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Survey aims to gauge what community wants at Longmont Museum

The museum hopes to gain feedback on program topics and exhibit topics that are of interest to its audience, as well as benchmark data on how the local museum compares to other U.S. museums of similar size, said Curator of History Erik Mason. 
MuseumExterior
Photo provided by the Longmont Museum.

The Longmont Museum wants to know what residents want and is taking part in a national survey to find out.

“While the museum has conducted numerous surveys, and has collaborated with other museums in the Denver metro area on evaluation, this is the first time that we are participating in a national survey,” Curator of History Erik Mason said in an email.

The museum hopes to gain feedback on program topics and exhibit topics that are of interest to its audience, as well as benchmark data on how the local museum compares to other U.S. museums of similar size, Mason said. 

In addition, it also hopes to learn how — and when — people will want to visit the museum in the wake of the coronavirus pandemic. 

“This year several of the questions relate specifically to when people will feel comfortable traveling and visiting museums again, which will help us in planning future exhibitions,” Mason said in his email.

The museum, like many others across the country, closed to the public in March in response to the pandemic. It reopened in July but was once again closed to in-person visits in November. It again reopened to visitors in December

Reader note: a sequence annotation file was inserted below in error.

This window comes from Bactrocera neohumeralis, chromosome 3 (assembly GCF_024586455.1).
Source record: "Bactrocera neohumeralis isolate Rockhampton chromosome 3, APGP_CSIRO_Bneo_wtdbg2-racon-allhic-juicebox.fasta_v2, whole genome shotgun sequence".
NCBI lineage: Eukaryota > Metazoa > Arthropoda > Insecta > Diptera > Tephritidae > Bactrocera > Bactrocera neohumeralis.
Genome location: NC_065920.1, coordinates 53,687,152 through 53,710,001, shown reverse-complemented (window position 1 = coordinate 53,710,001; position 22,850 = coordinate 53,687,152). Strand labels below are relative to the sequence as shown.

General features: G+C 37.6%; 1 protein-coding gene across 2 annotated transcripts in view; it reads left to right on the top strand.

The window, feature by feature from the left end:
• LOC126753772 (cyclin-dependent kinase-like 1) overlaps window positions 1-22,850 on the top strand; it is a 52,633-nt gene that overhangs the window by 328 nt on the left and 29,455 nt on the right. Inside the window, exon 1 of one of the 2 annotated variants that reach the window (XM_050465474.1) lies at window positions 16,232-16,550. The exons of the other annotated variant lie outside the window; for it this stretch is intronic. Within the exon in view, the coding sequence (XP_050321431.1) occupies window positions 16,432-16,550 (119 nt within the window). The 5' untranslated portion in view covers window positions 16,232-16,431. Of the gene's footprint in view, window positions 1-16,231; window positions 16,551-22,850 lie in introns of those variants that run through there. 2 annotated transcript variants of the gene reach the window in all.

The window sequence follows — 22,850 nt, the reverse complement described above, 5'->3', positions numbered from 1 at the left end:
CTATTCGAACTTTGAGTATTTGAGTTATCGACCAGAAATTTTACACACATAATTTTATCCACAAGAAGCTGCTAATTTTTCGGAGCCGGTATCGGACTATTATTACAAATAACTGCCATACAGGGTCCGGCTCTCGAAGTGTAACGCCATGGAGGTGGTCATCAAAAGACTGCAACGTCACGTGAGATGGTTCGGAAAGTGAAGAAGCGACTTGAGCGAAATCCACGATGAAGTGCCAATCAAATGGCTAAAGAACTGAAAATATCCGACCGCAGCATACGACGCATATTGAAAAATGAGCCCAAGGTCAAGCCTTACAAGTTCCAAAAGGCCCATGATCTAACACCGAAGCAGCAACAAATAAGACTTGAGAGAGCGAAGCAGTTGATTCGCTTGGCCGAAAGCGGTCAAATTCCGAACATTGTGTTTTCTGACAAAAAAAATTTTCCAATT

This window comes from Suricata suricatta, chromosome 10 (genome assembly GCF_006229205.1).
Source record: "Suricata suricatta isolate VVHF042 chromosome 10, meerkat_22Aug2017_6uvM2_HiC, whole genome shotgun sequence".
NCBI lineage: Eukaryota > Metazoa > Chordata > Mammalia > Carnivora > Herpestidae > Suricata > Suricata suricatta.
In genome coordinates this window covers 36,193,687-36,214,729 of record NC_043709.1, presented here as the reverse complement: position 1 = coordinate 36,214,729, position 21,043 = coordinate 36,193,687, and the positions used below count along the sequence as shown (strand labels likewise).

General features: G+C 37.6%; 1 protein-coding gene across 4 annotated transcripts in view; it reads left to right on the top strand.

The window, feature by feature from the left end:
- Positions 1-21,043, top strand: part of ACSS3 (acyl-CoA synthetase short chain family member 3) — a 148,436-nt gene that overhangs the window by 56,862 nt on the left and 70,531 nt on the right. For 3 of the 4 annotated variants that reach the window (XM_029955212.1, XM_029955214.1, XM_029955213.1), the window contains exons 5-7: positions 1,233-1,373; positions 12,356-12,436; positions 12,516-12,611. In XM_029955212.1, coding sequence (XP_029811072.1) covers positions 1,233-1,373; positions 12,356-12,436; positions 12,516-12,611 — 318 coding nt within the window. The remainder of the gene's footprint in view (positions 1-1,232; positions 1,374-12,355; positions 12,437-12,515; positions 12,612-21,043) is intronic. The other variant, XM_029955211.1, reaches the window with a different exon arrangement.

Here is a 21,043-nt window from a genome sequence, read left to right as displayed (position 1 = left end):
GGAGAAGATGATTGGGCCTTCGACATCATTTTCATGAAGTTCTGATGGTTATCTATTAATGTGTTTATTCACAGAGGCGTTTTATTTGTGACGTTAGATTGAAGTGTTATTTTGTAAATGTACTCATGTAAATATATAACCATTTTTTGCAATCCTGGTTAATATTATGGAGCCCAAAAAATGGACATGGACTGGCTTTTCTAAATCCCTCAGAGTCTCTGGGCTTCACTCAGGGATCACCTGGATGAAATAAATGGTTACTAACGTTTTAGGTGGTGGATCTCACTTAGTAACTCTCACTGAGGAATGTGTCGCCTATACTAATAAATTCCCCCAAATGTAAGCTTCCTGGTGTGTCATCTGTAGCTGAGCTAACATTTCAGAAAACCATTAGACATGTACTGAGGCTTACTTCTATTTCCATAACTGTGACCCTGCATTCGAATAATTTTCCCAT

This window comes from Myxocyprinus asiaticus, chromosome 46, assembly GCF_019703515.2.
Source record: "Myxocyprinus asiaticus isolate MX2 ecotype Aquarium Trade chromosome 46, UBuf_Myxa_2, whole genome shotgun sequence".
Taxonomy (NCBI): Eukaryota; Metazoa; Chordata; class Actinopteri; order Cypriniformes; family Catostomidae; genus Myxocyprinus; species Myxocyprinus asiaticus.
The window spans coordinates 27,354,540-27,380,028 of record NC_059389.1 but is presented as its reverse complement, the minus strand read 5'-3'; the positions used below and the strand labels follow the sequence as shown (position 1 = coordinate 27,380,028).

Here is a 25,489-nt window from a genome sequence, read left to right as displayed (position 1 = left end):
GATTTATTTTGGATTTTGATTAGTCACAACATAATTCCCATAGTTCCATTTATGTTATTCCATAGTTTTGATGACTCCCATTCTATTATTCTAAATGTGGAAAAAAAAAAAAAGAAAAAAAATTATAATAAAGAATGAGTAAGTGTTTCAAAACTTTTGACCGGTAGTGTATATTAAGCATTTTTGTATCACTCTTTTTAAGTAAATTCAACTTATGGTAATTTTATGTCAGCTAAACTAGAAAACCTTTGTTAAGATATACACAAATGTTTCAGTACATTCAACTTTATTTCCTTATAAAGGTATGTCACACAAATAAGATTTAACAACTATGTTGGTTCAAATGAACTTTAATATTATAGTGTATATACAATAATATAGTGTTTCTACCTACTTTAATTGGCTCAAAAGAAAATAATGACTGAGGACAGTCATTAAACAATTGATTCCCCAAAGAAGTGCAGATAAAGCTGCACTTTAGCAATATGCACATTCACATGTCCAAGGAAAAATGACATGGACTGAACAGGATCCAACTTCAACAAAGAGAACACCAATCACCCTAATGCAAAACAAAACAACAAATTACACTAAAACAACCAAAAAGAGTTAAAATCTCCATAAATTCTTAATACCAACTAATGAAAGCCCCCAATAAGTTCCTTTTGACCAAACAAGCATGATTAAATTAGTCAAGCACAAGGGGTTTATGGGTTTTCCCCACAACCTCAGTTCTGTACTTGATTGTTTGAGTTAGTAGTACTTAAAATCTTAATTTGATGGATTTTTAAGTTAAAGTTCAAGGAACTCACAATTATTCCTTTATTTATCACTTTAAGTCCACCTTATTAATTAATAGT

The survey takes about nine minutes to complete, according to the American Alliance of Museums, which conducts similar surveys every year. It includes six questions as well as the opportunity to provide direct feedback to the Longmont Museum. All responses will be kept confidential.

“The Longmont Museum has been going through an intensive assessment process to gain understanding of how we engage with our community,” Mason said in his email. “This process, called the Museum Assessment Program (MAP), includes a site visit by museum professionals from other museums. They recommended that we participate in this national survey through the American Alliance of Museums.”

While this is the first time the Longmont Museum has taken part in the nationwide survey, it is not the first time it has sought community feedback and used it to plan exhibits. 

“We regularly use community feedback to test ideas for upcoming exhibits. Our curator of exhibits, Jared Thompson, had done card sorts to gather feedback,” Mason said. 

In conducting card sorts, Thompson asked people in public places such as the library and local breweries to sort a series of cards, each with a different exhibit idea on it, in the order of how likely they would be to make a special trip to see the exhibit, according to Mason.

“That helped us to select exhibitions such as our current ‘Enduring Impressions’ exhibit featuring works by Monet, Degas and Pissarro, and our upcoming ‘Longmont 150’ exhibit commemorating the 150th anniversary of Longmont’s founding,” Mason said.

To take the survey, click here.